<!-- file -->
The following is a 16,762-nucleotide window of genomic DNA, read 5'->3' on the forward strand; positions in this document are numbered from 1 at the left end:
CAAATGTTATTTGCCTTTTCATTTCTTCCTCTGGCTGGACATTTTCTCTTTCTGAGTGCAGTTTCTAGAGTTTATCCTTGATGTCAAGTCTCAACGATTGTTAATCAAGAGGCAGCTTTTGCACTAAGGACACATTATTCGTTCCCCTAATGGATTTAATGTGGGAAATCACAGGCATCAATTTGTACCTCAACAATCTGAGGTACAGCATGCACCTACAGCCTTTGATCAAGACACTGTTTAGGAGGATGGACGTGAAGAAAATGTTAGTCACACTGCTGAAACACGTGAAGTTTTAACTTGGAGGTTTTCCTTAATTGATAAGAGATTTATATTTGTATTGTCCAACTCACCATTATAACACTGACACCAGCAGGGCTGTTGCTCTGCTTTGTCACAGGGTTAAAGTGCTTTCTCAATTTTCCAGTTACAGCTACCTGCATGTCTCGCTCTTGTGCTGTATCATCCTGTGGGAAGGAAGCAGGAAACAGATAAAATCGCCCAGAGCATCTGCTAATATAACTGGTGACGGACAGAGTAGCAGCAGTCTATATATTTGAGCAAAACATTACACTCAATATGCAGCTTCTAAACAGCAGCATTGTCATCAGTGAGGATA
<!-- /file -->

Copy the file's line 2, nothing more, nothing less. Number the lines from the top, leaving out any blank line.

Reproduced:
CAAATGTTATTTGCCTTTTCATTTCTTCCTCTGGCTGGACATTTTCTCTTTCTGAGTGCAGTTTCTAGAGTTTATCCTTGATGTCAAGTCTCAACGATTGTTAATCAAGAGGCAGCTTTTGCACTAAGGACACATTATTCGTTCCCCTAATGGATTTAATGTGGGAAATCACAGGCATCAATTTGTACCTCAACAATCTGAGGTACAGCATGCACCTACAGCCTTTGATCAAGACACTGTTTAGGAGGATGGACGTGAAGAAAATGTTAGTCACACTGCTGAAACACGTGAAGTTTTAACTTGGAGGTTTTCCTTAATTGATAAGAGATTTATATTTGTATTGTCCAACTCACCATTATAACACTGACACCAGCAGGGCTGTTGCTCTGCTTTGTCACAGGGTTAAAGTGCTTTCTCAATTTTCCAGTTACAGCTACCTGCATGTCTCGCTCTTGTGCTGTATCATCCTGTGGGAAGGAAGCAGGAAACAGATAAAATCGCCCAGAGCATCTGCTAATATAACTGGTGACGGACAGAGTAGCAGCAGTCTATATATTTGAGCAAAACATTACACTCAATATGCAGCTTCTAAACAGCAGCATTGTCATCAGTGAGGATA